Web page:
Like so many girls who grew up with Barbies and princesses for role models, I not only had trouble accepting my own body, but being accepted by others. I was teased in kindergarten for being chubby, because, even at this young age, children knew that it was bad to be fat.
The idea that thin is good and fat is bad is drilled into us from the time we can first understand the toys we love and the images we see on screens. The popular dainty-waisted princess associates thinness with virtuosity, kindness, desirability, specialness, and worthiness of attention.
Portrayals of unrealistically thin women and girls are like the air we breathe. They are so insidious we may not even really see them anymore, but for children these portrayals are setting the standard for what is an acceptable body. If thinness is the only kind of girl and woman we see, what does that mean about the non-thin? Where are they? Maybe they are not worth paying attention to.
If only. If thin is desirable and good, fat is demonized as amoral and sub human. Women’s bodies are constantly ridiculed for cellulite or weight gain on the covers of magazines and tabloids, while real world discrimination and stigma exists against people with larger bodies.
Children develop their sense of body image in early childhood, and our current media landscape does not offer them many options of what type of body is okay. In addition, parents, role models and care givers who grew up with these same lessons can pass on habits such as self-criticism and harsh judgement of those with non-thin bodies. Food can become symbolic for moral value instead of for the nourishment that it truly contains. Exercise can become punishment instead of a way to keep your body healthy. It is not surprising that by the age of six, more than half of girls wish they were thinner.
Amidst the body-shaming environment of my own childhood, and despite the best efforts of my parents, I developed an eating disorder that lasted years. I had internalized the idea that to be thin was to be good, and that it was wrong and dangerous to honour my natural appetite. I am ashamed of how much space it took up in my life; robbing me of the ability to function properly, to learn, to create, and to connect meaningfully with the people in my life.
It has helped me to realize I am not alone, though it makes me sad and angry that it seems to be getting worse. Hospitalization for children under 12 with eating disorders has spiked 119% between 1999 and 2006. Even if girls and women don’t develop full blown eating disorders, many of us routinely experience a white noise of anxiety and shame about our natural bodies, which takes away from our ability to enjoy our day to day lives.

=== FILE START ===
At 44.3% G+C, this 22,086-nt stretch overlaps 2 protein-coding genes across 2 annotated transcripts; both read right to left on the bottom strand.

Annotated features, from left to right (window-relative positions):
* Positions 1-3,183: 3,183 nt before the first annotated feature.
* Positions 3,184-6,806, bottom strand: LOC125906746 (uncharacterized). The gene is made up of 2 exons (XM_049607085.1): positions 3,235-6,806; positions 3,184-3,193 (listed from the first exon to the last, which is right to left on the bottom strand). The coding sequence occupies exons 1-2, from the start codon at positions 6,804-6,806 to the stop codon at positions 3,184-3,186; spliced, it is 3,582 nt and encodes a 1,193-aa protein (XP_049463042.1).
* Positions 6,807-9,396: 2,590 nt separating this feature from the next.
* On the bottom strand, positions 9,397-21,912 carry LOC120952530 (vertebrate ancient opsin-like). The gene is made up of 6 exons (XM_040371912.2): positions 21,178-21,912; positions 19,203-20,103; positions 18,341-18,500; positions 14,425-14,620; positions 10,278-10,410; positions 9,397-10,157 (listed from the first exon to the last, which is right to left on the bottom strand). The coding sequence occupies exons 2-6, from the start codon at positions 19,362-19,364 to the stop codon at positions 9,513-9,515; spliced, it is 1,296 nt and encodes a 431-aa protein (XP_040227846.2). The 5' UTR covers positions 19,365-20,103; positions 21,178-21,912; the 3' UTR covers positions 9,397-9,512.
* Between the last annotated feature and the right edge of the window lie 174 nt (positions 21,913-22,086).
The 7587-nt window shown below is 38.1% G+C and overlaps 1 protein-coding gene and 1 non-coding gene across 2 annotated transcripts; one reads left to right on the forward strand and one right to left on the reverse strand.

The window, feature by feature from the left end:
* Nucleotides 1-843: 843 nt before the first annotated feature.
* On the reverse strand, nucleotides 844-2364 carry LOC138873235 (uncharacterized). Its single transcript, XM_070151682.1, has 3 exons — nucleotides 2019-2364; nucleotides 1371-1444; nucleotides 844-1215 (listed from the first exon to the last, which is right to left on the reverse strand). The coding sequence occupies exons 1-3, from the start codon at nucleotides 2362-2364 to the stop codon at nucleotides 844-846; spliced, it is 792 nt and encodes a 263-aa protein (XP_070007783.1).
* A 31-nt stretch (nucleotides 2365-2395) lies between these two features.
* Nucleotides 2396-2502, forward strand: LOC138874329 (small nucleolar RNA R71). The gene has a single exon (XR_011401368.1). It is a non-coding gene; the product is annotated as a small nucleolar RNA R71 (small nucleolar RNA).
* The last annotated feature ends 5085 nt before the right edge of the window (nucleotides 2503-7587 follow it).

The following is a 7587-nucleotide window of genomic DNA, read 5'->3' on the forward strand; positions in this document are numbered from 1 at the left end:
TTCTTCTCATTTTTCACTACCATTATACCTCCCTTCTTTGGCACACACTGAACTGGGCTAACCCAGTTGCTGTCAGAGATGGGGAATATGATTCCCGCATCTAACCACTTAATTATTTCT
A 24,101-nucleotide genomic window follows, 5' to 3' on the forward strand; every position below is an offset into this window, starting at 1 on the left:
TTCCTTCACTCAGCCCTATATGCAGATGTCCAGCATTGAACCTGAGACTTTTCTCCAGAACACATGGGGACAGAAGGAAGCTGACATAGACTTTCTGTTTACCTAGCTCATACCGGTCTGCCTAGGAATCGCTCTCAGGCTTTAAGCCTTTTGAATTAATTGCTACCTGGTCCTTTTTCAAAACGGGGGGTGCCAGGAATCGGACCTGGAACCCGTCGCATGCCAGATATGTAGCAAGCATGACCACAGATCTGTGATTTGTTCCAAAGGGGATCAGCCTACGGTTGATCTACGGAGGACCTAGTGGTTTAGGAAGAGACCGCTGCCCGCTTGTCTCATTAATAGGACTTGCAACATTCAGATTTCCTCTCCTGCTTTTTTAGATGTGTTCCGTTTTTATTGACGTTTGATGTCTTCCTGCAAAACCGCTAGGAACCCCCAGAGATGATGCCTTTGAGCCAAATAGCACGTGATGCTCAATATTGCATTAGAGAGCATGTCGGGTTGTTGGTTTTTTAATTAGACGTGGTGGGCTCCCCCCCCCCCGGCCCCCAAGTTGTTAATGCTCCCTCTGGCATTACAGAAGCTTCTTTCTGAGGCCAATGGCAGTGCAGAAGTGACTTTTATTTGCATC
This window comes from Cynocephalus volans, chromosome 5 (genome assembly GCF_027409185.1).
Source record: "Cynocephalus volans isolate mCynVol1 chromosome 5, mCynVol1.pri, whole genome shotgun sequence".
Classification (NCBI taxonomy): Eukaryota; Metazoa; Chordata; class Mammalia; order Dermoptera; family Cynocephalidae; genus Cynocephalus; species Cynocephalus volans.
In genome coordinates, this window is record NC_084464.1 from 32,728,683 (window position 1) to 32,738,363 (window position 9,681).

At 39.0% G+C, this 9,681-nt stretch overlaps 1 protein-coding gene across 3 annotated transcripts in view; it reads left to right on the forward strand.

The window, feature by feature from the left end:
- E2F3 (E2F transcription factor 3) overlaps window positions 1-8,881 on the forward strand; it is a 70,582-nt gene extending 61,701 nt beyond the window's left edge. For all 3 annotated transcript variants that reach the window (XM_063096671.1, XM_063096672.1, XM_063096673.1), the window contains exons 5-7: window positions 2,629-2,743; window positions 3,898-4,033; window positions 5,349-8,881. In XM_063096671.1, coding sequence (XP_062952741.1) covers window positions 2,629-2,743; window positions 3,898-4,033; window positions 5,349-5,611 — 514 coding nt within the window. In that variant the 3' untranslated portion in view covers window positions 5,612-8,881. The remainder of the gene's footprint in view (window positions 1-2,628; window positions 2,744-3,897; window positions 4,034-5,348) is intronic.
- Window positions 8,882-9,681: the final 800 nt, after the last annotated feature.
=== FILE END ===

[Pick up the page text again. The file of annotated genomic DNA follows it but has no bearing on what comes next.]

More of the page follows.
This focus on policing our bodies to be thin distracts us from our natural potential for creativity, joy, and imagination. In her book The Beauty Myth Naomi Wolf makes the connection between dieting and obedience. When we “take up less space” we also do so in political and social spheres. The beauty industrial complex is so pervasive that we take for granted that we should spend money to have our mental and physical wellness harmed.
Can you imagine all that we could enjoy if it was just taken for granted that our bodies were okay the way they are? Imagine the energy and mental space that girls would have if they did not need to deal with these fears and anxieties. Instead of focusing on the false appearance of health, they could understand that they deserve real health- physical, mental, and emotional.
As an artist and educator, I want to help create a culture that promotes this kind of health. This is why I wrote and illustrated The Body Book, a book for young readers that celebrates body positivity and diversity. Each page focuses on a different size, shape, or type of ability. There is no “right” and “wrong” kind of body. We all deserve respect and acceptance.
The Body Book is simple and cheerful, but it is also my protest against the current body shaming culture that is hurting us and our children. It is a new kind of education for girls about how they should feel about their bodies: great.
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